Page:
Matted dog hair is unsightly, annoying for your dog, and sometimes carries an unpleasant odor. If your dog has matted hair, you’re probably wondering what to do about it, why it happens, and most importantly, “Does matted hair hurt dogs?”
We’ll break down the what, why, and how of managing matted dog hair and answer this pressing question below.
First, let's get to it: is matted dog hair painful?
So, if your family pet or a local stray is suffering from matted dog hair problems, does matted hair hurt dogs?
The short answer is yes. Not only is matted hair physically painful for your dog, but it can also cause further health complications if left untreated. Here are some reasons why:
- Think about twisting your hair into a mat that goes all the way to the base of your scalp. Then, let those mats pull on your scalp throughout the day. It will hurt!
- Mats can cause skin damage and skin irritation due to the tension and dryness they create on the skin's surface.
- Mats often become homes to fleas and other pests, including parasites.
- In extreme cases, matted coats can cut off the blood supply to the skin, cause bruising, or open sores.
As these mats pull and tug at your dog’s skin, your dog might try to relieve the pain and itch of tangled hair and damaged skin through biting, scratching, or chewing. This can cause further damage and more pain.
Your dog might also lick the areas that are matted in order to relieve some of the discomfort. This can spread bacteria and surface infection under their matted fur. All in all, mats are painful for your dog and can be harmful in other ways too.
So, how does dog hair get matted in the first place?
Dogs start collecting mats in their fur from not being properly groomed. Pets need a regular grooming routine to help manage the dirt and foreign objects that hair naturally collects from rolling in the dirt and playing outside. Fur can easily pick up seeds, burs, thatch, and small sticks from nature. In fact, many plant seeds are designed to stick to animal fur in order to travel to new locations and propagate future plants.
Some have more difficulty with matted fur than others. Sometimes, this is due to the dog’s fur type. Certain breeds of dogs have thicker fur, some with undercoats, and some that shed more than others. Dogs with curly hair are more prone to matted fur. So are dogs who always wear a collar or harness.
Sometimes, a dog’s undercoat can begin to shed when the seasons change, which gets tangled in the outer layer of fur when not brushed. Moisture and dirt can also cause mats, and so can high friction areas like under their legs and behind the ears.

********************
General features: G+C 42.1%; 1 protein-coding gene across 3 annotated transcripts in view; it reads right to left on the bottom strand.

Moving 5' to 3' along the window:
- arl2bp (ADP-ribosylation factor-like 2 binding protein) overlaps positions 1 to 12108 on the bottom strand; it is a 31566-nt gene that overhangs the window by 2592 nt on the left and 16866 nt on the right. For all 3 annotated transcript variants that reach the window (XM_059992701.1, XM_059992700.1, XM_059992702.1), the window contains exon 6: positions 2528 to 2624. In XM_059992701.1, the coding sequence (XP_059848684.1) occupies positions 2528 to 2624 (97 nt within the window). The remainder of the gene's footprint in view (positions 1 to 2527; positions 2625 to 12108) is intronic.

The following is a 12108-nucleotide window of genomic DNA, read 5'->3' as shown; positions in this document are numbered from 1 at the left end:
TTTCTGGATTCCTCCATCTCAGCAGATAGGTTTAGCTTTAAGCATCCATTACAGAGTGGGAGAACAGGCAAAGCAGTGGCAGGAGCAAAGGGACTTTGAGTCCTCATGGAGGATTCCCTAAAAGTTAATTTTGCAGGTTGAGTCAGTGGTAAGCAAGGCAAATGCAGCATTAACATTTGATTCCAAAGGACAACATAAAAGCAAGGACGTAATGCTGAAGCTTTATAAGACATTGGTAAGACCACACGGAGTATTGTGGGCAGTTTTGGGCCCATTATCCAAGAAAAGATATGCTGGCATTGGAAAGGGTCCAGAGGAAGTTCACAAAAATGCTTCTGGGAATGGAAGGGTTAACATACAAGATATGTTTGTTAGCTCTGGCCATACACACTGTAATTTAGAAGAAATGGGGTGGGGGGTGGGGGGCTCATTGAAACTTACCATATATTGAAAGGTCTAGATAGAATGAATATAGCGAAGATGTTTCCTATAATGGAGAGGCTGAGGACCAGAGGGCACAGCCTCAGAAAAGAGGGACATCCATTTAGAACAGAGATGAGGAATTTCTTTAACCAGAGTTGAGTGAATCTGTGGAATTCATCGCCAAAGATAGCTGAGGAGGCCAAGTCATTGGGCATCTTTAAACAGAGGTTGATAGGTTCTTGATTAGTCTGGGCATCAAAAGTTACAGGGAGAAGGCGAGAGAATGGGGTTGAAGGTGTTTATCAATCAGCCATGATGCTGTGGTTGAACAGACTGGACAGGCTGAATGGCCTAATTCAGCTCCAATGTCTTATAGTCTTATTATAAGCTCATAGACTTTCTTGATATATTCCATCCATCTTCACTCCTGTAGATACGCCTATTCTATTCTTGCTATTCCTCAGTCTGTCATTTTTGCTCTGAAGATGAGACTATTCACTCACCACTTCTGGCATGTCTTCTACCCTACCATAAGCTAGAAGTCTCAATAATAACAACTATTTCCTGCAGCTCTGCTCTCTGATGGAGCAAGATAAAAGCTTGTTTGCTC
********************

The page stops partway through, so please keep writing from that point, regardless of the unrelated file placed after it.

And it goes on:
The bottom line is, your dog needs your help to manage fur loss and to prevent matting. Waiting too long to groom can make the process very painful and stressful for your furry friend.
How to manage your matted dog hair problems
Okay, so you’ve got a pet or are caring for a stray with matted fur issues. What’s the best approach?
Managing your pet’s matted hair should be done delicately, and your best approach depends on the severity of the issue. It’s often better just to shave the affected area than it is to try to comb through it because combing might cause even more pain and damage. Your pet’s coat will grow back naturally and can be better taken care of as it grows.
If you decide to shave your pet’s fur, this should be done carefully. Your dog might be fearful of the sound of clippers, or sensitive to touch in the area where matting has occurred. Be sure to reassure your pet throughout the process, help them feel safe, and be gentle with them.
If you’re not sure you’re up for the task, check out our list of wonderful Charlotte-area professional groomers that can help you out. These professionals will have the correct tools, like a grooming table and matting comb, as well as the knowledge to keep your pet safe, calm, and comfortable throughout the process.
For smaller grooming tasks that don’t require shaving the entire coat, you’ll need the right grooming brush for your pet’s excess hair. Brushing through tangles can also be painful and stressful for your fur baby, so be patient with them throughout the process.
Be mindful that brushing a single location repeatedly can cause brush rashes, so be gentle but thorough even with mild hair mats. If the fur is actually matted and not just tangled, it is unlikely you’ll be able to comb through them.
It is not recommended to use scissors to cut through the matted fur, because pets often do not stay still enough to avoid getting cut. Remember, the skin underneath the mat is also likely very sensitive if not already damaged, so avoiding further damage to the skin is important.
Avoid future dog hair matting problems
Once you or your groomer have cleared the mats from your pet’s fur and treated the skin for any dryness, sores, pests, parasites, or infections that might be present, it’s important to prevent future matting problems and keep the coat healthy.
Ask your veterinarian how often your dog needs to be groomed, based on their breed and coat type. Be sure to keep your dog clean and dry once they come in from the outdoors, and shampoo them regularly to avoid further matting. Once you’ve removed their collar and harness, brush your pet each time they come in from the outdoors, making sure they have a dry coat before you begin.
During the spring and early summer, expect your pet’s coat to need more attention than usual as the weather gets warm and they shed their undercoat. Be prepared for more frequent grooming during that time, and expect that your dog might need a new grooming routine if you move to a new climate.
Give your pet the beautiful coat they deserve and keep them safe and comfortable with regular brushing sessions and proper grooming. Stay up to date with all of your pet care needs, tips and tricks on our blog, where you can find your favorite Charlotte groomer and more on our resources pages.